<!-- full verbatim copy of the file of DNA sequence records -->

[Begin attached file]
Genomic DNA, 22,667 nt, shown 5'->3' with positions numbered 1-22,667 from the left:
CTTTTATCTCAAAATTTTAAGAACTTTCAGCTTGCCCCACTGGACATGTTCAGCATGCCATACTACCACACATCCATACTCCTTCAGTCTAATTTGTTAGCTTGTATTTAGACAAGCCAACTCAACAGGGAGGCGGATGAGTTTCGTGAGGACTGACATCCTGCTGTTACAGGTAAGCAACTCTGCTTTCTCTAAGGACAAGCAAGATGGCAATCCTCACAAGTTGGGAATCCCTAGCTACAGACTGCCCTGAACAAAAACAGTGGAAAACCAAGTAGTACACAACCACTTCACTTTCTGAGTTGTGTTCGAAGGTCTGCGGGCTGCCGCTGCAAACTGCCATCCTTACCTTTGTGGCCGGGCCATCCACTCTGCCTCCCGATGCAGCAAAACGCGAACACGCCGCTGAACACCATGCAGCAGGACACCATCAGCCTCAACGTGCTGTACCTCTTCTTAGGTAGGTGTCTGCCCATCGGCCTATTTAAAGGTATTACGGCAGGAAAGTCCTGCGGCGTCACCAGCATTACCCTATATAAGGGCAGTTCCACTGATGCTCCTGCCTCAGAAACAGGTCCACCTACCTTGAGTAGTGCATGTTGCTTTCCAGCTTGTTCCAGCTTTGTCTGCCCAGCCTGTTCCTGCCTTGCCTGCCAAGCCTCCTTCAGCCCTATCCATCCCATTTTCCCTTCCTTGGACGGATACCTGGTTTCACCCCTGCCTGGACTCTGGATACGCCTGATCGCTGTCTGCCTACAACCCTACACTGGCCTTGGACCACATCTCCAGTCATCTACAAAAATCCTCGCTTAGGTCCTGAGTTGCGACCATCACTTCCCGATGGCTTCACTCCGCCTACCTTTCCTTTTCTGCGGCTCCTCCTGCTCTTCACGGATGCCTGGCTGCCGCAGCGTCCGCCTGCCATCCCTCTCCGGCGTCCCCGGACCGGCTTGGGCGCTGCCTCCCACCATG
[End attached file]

Genomic DNA, 22,667 nt, shown 5'->3' with positions numbered 1-22,667 from the left:
CTTTTATCTCAAAATTTTAAGAACTTTCAGCTTGCCCCACTGGACATGTTCAGCATGCCATACTACCACACATCCATACTCCTTCAGTCTAATTTGTTAGCTTGTATTTAGACAAGCCAACTCAACAGGGAGGCGGATGAGTTTCGTGAGGACTGACATCCTGCTGTTACAGGTAAGCAACTCTGCTTTCTCTAAGGACAAGCAAGATGGCAATCCTCACAAGTTGGGAATCCCTAGCTACAGACTGCCCTGAACAAAAACAGTGGAAAACCAAGTAGTACACAACCACTTCACTTTCTGAGTTGTGTTCGAAGGTCTGCGGGCTGCCGCTGCAAACTGCCATCCTTACCTTTGTGGCCGGGCCATCCACTCTGCCTCCCGATGCAGCAAAACGCGAACACGCCGCTGAACACCATGCAGCAGGACACCATCAGCCTCAACGTGCTGTACCTCTTCTTAGGTAGGTGTCTGCCCATCGGCCTATTTAAAGGTATTACGGCAGGAAAGTCCTGCGGCGTCACCAGCATTACCCTATATAAGGGCAGTTCCACTGATGCTCCTGCCTCAGAAACAGGTCCACCTACCTTGAGTAGTGCATGTTGCTTTCCAGCTTGTTCCAGCTTTGTCTGCCCAGCCTGTTCCTGCCTTGCCTGCCAAGCCTCCTTCAGCCCTATCCATCCCATTTTCCCTTCCTTGGACGGATACCTGGTTTCACCCCTGCCTGGACTCTGGATACGCCTGATCGCTGTCTGCCTACAACCCTACACTGGCCTTGGACCACATCTCCAGTCATCTACAAAAATCCTCGCTTAGGTCCTGAGTTGCGACCATCACTTCCCGATGGCTTCACTCCGCCTACCTTTCCTTTTCTGCGGCTCCTCCTGCTCTTCACGGATGCCTGGCTGCCGCAGCGTCCGCCTGCCATCCCTCTCCGGCGTCCCCGGACCGGCTTGGGCGCTGCCTCCCACCATG